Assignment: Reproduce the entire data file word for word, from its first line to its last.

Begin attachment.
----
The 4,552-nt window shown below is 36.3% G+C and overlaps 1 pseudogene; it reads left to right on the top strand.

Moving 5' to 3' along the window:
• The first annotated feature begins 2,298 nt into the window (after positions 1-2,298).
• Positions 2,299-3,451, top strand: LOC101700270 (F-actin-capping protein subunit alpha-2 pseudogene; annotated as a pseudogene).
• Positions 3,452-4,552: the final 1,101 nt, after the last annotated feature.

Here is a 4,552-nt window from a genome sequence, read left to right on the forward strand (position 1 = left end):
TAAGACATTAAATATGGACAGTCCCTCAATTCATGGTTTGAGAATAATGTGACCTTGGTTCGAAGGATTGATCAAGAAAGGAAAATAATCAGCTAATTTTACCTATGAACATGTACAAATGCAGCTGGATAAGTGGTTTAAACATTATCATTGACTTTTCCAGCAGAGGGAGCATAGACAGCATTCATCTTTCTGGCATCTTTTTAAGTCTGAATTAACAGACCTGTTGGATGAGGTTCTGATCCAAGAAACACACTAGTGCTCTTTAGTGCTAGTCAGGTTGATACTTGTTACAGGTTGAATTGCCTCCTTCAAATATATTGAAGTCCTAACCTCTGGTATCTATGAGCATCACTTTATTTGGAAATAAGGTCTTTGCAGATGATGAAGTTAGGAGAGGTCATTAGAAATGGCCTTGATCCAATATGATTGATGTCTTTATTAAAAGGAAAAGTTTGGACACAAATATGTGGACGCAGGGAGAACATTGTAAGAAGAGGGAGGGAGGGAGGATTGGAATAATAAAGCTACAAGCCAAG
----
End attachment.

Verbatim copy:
The 4,552-nt window shown below is 36.3% G+C and overlaps 1 pseudogene; it reads left to right on the top strand.

Moving 5' to 3' along the window:
• The first annotated feature begins 2,298 nt into the window (after positions 1-2,298).
• Positions 2,299-3,451, top strand: LOC101700270 (F-actin-capping protein subunit alpha-2 pseudogene; annotated as a pseudogene).
• Positions 3,452-4,552: the final 1,101 nt, after the last annotated feature.

Here is a 4,552-nt window from a genome sequence, read left to right on the forward strand (position 1 = left end):
TAAGACATTAAATATGGACAGTCCCTCAATTCATGGTTTGAGAATAATGTGACCTTGGTTCGAAGGATTGATCAAGAAAGGAAAATAATCAGCTAATTTTACCTATGAACATGTACAAATGCAGCTGGATAAGTGGTTTAAACATTATCATTGACTTTTCCAGCAGAGGGAGCATAGACAGCATTCATCTTTCTGGCATCTTTTTAAGTCTGAATTAACAGACCTGTTGGATGAGGTTCTGATCCAAGAAACACACTAGTGCTCTTTAGTGCTAGTCAGGTTGATACTTGTTACAGGTTGAATTGCCTCCTTCAAATATATTGAAGTCCTAACCTCTGGTATCTATGAGCATCACTTTATTTGGAAATAAGGTCTTTGCAGATGATGAAGTTAGGAGAGGTCATTAGAAATGGCCTTGATCCAATATGATTGATGTCTTTATTAAAAGGAAAAGTTTGGACACAAATATGTGGACGCAGGGAGAACATTGTAAGAAGAGGGAGGGAGGGAGGATTGGAATAATAAAGCTACAAGCCAAG